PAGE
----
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  • Buy-to-Let

    Buy to let vs. Buy to sell - trying to compare an apple to an orange.

    I thought it might be helpful to discuss the differences between buy to let and buy to sell, because they often fall under the overall heading of "property investment".

    However, I don't see BTS in that light at all! To me, it is comparing an apple to an orange. [Image: images?q=tbn:ANd9GcQnIvf8xhEj5q2xSMOkq6G...UxFvTrUHnA]

    I thought I would make some comparisons here, to clarify why I think that:

    Buy to let is largely a passive income strategy.

    You purchase a property, you rent it out to a tenant, the property (hopefully) delivers net cash flow per month. In other words, set it up, and then minor interaction on-going to manage the tenancy, repairs etc.

    Buy to sell is much more like a J.O.B.

    You find a property, in some cases add value, then you then sell to release the profit. You pay tax on that profit. You need to have the next project in the pipeline to move on to to keep the cash flowing.

    It is much more hands-on and you have to be in the driving seat to ensure that you end up with a net profit after the sale. You have to bear the costs of acquiring and selling property too, and these eat into your profits, along with finance costs (if using bridging or private JV loans).

    Buy to let involves tenants.

    Tenants are our clients, therefore we need to think like "service providers" and we need to be compliant to over 140 government statutes and regulations.

    Buy to sell does not involve any tenants

    At the end of the project, you sell. The property remains empty, possibly eating into your profit, until the sale completes.

    A BTL'er has the mentality of being involved for the long term.

    That means long term thinking and delaying gratification for up to 25 years.

    A BTS'er has the mentality of being involved for the short term.

    That means short term thinking and seeking "instant gratification".

    A BTL'er is running a business with clients to satisfy.

    We may be in long term relationships with our tenants.

    A BTS'er is trading a commodity.

    There is an end user in mind - the buyer, but the relationship is very short term and, once the property is sold, the BTS'er will not have any further connection with that property or the buyer.

    BTL is an investment on which you seek a profit over the medium to long term.

    You can build a herd of cash cows that you can milk for cash flow month on month. Taking equity release from them is like breeding from them to build other assets.

    BTS is making a profit by trading a commodity.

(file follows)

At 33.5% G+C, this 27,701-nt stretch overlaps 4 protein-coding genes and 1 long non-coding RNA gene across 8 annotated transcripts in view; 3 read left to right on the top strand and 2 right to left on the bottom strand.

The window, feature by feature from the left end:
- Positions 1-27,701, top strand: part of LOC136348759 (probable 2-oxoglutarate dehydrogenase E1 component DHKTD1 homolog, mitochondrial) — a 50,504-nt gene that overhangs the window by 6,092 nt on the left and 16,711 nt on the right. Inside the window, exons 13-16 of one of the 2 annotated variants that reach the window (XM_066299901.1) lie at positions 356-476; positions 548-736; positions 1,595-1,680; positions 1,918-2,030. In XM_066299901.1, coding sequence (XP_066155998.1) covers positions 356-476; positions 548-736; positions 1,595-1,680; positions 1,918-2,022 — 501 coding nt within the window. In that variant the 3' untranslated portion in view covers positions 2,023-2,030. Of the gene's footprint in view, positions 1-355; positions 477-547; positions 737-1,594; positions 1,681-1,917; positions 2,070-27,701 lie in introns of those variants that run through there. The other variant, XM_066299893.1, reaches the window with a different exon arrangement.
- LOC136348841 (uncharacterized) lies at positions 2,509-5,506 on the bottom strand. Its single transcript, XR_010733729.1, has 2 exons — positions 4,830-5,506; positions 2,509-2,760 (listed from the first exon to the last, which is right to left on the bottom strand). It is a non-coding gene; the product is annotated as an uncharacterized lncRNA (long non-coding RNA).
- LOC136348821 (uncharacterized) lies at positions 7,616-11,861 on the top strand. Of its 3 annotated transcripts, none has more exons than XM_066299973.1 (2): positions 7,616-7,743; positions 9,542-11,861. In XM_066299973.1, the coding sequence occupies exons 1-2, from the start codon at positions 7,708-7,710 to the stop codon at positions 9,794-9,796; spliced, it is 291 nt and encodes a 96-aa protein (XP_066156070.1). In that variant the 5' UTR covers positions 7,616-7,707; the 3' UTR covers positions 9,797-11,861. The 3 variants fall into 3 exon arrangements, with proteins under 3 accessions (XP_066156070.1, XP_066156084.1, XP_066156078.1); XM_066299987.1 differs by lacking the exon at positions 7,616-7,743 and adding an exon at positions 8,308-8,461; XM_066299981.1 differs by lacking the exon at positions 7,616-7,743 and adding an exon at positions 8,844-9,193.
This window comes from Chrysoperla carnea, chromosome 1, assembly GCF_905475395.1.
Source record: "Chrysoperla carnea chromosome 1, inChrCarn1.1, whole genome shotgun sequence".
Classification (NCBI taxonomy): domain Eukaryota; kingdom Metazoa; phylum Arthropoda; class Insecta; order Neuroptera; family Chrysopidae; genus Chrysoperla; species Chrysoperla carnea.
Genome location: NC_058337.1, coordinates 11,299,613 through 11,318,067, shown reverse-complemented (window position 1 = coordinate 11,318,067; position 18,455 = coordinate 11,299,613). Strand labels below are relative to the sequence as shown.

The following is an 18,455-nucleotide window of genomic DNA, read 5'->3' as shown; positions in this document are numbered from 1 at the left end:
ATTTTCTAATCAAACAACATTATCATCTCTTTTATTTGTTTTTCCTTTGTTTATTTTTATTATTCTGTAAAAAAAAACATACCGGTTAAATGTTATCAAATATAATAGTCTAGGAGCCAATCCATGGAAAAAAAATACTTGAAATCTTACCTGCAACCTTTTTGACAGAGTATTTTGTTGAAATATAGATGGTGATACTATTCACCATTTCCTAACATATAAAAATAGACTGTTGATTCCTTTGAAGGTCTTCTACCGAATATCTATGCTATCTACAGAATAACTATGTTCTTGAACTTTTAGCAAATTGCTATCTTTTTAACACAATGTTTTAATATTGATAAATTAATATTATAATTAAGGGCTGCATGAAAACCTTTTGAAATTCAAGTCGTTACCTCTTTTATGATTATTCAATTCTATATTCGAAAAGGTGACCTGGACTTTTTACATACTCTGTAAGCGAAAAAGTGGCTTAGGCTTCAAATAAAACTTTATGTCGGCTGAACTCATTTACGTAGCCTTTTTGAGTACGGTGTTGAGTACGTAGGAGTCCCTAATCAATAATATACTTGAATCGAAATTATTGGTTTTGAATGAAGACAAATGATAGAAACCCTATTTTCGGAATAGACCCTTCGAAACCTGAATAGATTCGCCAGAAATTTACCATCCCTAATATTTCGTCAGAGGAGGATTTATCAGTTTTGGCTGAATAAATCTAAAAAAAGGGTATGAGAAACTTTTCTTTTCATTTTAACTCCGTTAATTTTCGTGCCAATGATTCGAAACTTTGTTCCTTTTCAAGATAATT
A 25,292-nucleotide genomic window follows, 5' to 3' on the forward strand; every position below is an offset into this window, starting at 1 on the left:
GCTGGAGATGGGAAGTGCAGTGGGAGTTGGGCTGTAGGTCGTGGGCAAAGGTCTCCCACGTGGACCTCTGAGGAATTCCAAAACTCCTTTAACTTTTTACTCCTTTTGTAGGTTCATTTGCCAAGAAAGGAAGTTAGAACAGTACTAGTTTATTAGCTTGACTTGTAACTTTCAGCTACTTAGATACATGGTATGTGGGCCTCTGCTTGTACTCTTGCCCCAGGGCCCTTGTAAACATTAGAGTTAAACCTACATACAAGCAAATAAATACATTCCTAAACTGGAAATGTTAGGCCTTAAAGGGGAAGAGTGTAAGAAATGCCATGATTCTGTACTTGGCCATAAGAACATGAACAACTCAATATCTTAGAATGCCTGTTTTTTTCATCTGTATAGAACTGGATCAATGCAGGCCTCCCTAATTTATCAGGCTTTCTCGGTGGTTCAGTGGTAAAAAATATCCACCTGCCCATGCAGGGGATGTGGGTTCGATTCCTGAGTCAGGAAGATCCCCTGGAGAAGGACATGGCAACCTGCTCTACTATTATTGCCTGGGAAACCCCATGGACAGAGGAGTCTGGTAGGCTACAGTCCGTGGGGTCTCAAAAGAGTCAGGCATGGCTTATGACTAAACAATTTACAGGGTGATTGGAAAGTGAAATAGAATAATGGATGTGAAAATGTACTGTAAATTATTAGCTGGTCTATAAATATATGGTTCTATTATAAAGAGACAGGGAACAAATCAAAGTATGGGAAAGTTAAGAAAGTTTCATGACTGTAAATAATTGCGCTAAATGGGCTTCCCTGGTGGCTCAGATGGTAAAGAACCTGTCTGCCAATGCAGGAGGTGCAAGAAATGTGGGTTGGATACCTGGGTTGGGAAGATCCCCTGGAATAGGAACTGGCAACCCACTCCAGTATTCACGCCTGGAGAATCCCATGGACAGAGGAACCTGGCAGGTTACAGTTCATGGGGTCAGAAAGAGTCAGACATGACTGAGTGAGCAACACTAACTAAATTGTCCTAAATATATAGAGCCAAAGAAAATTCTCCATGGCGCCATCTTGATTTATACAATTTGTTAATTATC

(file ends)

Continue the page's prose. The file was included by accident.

You buy a cow, fatten it up, and then slaughter it to release the profit and buy another cow.

    Both strategies are treated very differently from a tax perspective and it is advisable to seek professional tax advice on how best to set up whichever type of strategy you decide to adopt.


    What other differences to you see?

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    I agree Vanessa it's like comparing Apples to Oranges.

    Rob Dix and I had a similar discussion on The Property Podcast not so long ago that you can listen to here...

    Buy to Let vs Buy to Sell Podcast

    I would add to your list risk and reward.

    The risk levels of BTS are much higher as it's a short term approach and a negative change in the market could ruin your plans. BTL is normally a long term strategy so as long as you are well cash flowed short term changes in the market are less likely to affect you.

    However it must be said that the potential rewards of BTS are much higher in the short term compared to BTL.

    I much prefer BTL as I am sure many of The Tribe members do but it would be interesting to hear from people who adopt a BTS strategy.
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    You could always do both and diversify your risk. Also, what about buy to rent to sell? In other words, buy, renovate/refurb then do a rent to buy with a tenant buyer. Or this could also be a fallback strategy if a buy to sell plan doesn't sell quickly enough.
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    Are you an estate agent or property developer? Do you outsource your property marketing? Please take my survey now to let me know your views!

    hazeldineproperty.com
    Hazeldine Property on Facebook
    Thanks for the comments both.

    There are two areas I would like more detail on with regards to these strategies:

    Financing BTL vs. BTS

    Tax implications of BTL vs. BTS

    I hope some of the mortgage brokers and can advise and I will also try and get some tax input as well.
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    Hi.